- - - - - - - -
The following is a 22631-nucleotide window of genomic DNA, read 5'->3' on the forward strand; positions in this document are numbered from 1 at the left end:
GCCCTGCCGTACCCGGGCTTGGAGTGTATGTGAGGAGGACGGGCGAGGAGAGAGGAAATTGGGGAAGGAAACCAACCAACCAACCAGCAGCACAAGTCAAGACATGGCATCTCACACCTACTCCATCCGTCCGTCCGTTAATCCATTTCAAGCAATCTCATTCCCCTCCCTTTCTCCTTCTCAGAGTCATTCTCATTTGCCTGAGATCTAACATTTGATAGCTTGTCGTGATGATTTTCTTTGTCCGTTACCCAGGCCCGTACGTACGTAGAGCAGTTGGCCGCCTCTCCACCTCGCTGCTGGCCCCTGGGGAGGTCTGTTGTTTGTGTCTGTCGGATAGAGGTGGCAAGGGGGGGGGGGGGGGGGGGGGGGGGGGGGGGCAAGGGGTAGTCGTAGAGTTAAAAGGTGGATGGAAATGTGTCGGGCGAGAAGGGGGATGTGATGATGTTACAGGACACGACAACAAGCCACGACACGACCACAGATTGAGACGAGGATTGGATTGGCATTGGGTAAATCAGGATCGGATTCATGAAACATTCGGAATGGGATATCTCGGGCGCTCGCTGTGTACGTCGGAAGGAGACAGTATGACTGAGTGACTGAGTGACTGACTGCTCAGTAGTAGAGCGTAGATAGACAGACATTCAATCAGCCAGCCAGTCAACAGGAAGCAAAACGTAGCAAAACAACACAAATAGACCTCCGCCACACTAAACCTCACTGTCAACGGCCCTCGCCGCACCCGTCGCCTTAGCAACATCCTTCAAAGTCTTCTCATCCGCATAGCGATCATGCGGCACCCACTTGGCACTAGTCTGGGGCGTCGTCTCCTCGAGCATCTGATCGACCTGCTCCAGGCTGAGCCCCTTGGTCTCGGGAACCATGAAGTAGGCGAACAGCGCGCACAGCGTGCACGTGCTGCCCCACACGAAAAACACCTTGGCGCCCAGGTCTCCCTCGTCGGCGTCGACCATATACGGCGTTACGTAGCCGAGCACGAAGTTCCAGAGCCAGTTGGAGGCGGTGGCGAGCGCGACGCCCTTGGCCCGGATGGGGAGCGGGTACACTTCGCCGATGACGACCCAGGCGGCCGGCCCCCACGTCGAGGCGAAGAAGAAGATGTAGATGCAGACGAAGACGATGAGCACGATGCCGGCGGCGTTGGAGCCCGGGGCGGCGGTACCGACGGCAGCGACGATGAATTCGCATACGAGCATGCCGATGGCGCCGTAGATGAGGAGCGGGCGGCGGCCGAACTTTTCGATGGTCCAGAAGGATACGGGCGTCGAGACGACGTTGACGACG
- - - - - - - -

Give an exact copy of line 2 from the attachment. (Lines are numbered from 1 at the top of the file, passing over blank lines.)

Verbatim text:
GCCCTGCCGTACCCGGGCTTGGAGTGTATGTGAGGAGGACGGGCGAGGAGAGAGGAAATTGGGGAAGGAAACCAACCAACCAACCAGCAGCACAAGTCAAGACATGGCATCTCACACCTACTCCATCCGTCCGTCCGTTAATCCATTTCAAGCAATCTCATTCCCCTCCCTTTCTCCTTCTCAGAGTCATTCTCATTTGCCTGAGATCTAACATTTGATAGCTTGTCGTGATGATTTTCTTTGTCCGTTACCCAGGCCCGTACGTACGTAGAGCAGTTGGCCGCCTCTCCACCTCGCTGCTGGCCCCTGGGGAGGTCTGTTGTTTGTGTCTGTCGGATAGAGGTGGCAAGGGGGGGGGGGGGGGGGGGGGGGGGGGGGGGCAAGGGGTAGTCGTAGAGTTAAAAGGTGGATGGAAATGTGTCGGGCGAGAAGGGGGATGTGATGATGTTACAGGACACGACAACAAGCCACGACACGACCACAGATTGAGACGAGGATTGGATTGGCATTGGGTAAATCAGGATCGGATTCATGAAACATTCGGAATGGGATATCTCGGGCGCTCGCTGTGTACGTCGGAAGGAGACAGTATGACTGAGTGACTGAGTGACTGACTGCTCAGTAGTAGAGCGTAGATAGACAGACATTCAATCAGCCAGCCAGTCAACAGGAAGCAAAACGTAGCAAAACAACACAAATAGACCTCCGCCACACTAAACCTCACTGTCAACGGCCCTCGCCGCACCCGTCGCCTTAGCAACATCCTTCAAAGTCTTCTCATCCGCATAGCGATCATGCGGCACCCACTTGGCACTAGTCTGGGGCGTCGTCTCCTCGAGCATCTGATCGACCTGCTCCAGGCTGAGCCCCTTGGTCTCGGGAACCATGAAGTAGGCGAACAGCGCGCACAGCGTGCACGTGCTGCCCCACACGAAAAACACCTTGGCGCCCAGGTCTCCCTCGTCGGCGTCGACCATATACGGCGTTACGTAGCCGAGCACGAAGTTCCAGAGCCAGTTGGAGGCGGTGGCGAGCGCGACGCCCTTGGCCCGGATGGGGAGCGGGTACACTTCGCCGATGACGACCCAGGCGGCCGGCCCCCACGTCGAGGCGAAGAAGAAGATGTAGATGCAGACGAAGACGATGAGCACGATGCCGGCGGCGTTGGAGCCCGGGGCGGCGGTACCGACGGCAGCGACGATGAATTCGCATACGAGCATGCCGATGGCGCCGTAGATGAGGAGCGGGCGGCGGCCGAACTTTTCGATGGTCCAGAAGGATACGGGCGTCGAGACGACGTTGACGACG